I "retired" at 50. In no particular order, here are my thoughts in response to your question:
You offer a mix of numbers ($$) saved and percent moving forward. There are a few issues with this. Few FIRE savers are saving so little. My minimum goal was always to maximize the 401(k) along with 5% company match. This meant at least 20% of gross was saved. More when the company made an extra profit sharing deposit. The number wasn't higher, as we also were saving 8%+ for the kid's college account. For what it's worth, we agreed that the last thing we wanted to do was to saddle our one child with student loan debt, so part of the retire early plan was to have that set aside first.
The 4% rule. Not the right place to debate the rule itself, I'd just point out, we don't have any clue what your spending is. 4% means you need 25X your desired withdrawal each year, gross, including taxes, etc. This goes back to the percents saved. If we were saving 23% off the top, and 7% went to FICA, we were living on 70% of our income. The best advice I can give to this point is to suggest you spend 2 years and track every dollar you spend. This will give you your bottom up budget. i.e. not a constrained budget you must adhere to, but a reflection on where the money actually goes. Nice to own your home outright. How much will the roof cost to replace? (mine was $24K last year, thx for asking) The HVAC system? (4 years ago, 'only' $12K). It's easy to think "we don't do too much" but once retired, you'll have time on your hands, and it would be awful to have to turn down some nice vacations, or home redecorating. TL;DR - 25X your final real budget.
Roth is overrated. There. I said it. In 2019, the standard deduction for a couple is $24,400. The 10% tax bracket ends at $19,400. This alone is $43,800. Multiply by 25 and you have $1.1M. Now, tell me why you'd want to pay tax to deposit to Roth (either 401(k) or IRA) at today's bracket of 12/22%. Worst case, you save 'too much' pre-tax and you'll pay 12% on withdrawal. Most of my working time was spent in the 28% bracket, lower early on, and a few good years higher, but now my withdrawals are 22% tops. Some times I wish I had access to a Roth earlier (by the time they were introduced, I was already in a higher bracket), but all in all, no regrets.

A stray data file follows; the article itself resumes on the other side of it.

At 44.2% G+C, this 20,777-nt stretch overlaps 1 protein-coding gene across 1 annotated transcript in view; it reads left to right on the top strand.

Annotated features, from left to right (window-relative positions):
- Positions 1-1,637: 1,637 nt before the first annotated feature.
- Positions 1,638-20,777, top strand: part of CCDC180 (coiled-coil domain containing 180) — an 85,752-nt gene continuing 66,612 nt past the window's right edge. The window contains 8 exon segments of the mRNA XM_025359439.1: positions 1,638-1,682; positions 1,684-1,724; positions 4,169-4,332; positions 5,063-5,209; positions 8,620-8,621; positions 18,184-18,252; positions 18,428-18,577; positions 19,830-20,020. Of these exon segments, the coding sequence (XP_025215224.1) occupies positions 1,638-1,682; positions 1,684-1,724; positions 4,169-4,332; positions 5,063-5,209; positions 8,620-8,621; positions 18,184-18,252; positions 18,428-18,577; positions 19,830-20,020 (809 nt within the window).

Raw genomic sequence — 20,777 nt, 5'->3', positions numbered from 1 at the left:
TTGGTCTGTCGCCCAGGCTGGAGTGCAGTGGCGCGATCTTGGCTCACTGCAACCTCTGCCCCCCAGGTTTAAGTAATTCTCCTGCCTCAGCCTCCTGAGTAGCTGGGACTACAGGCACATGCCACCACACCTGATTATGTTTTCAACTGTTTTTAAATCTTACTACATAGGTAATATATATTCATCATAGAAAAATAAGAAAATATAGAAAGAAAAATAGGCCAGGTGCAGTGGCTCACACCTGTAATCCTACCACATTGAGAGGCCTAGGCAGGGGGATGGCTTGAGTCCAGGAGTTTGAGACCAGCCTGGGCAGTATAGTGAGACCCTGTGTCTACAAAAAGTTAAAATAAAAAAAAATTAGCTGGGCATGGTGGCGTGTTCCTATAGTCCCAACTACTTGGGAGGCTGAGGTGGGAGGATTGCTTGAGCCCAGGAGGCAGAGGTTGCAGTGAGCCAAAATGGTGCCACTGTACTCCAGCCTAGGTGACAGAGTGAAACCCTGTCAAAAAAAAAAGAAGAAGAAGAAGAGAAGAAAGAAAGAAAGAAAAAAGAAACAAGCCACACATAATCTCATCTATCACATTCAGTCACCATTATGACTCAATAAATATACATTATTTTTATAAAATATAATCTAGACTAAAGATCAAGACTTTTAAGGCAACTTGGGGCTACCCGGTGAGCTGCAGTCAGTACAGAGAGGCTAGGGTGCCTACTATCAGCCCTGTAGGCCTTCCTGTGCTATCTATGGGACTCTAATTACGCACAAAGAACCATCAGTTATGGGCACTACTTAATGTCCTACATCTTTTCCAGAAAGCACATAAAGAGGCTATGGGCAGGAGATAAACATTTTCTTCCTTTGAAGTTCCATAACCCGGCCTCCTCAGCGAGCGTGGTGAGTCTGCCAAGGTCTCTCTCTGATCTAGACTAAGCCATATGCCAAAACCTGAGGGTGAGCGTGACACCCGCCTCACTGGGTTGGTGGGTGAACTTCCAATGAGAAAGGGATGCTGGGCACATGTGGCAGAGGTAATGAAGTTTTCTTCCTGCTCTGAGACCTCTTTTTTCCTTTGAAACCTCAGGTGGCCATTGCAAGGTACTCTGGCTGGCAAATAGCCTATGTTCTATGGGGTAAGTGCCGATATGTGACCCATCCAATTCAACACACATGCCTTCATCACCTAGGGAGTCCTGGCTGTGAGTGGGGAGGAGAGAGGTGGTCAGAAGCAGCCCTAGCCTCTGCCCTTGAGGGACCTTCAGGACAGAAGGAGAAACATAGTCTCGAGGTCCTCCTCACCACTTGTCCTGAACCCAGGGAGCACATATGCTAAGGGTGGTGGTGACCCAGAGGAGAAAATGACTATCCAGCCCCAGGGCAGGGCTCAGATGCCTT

Social Security Benefits - check the government website for your forecast benefit. Don't use it to calculate your retirement, just consider it a safety net. I am now 56, and my wife 63. Her SS benefit is about 1/4 of our annual budget. A bad market or a few unplanned emergencies, and I don't need to worry about breaking my 4% plan. Because in 7 years, the withdrawals drop to 3%, and 7 after that, to 2% when my SS kicks in. Also, mortgage ends in the same 7 years, that’s 15% of spending that goes away. Had I really gone crazy with the spreadsheets, retirement would have been earlier, but far riskier.
Sec 72(t) - I wrote about this on my own PF blog, it's a rule that permits early withdrawals. Tax, but no 10% penalty. It's the easy (well, paperwork) way out for the early retiree. No need to be paranoid about that 10% threat.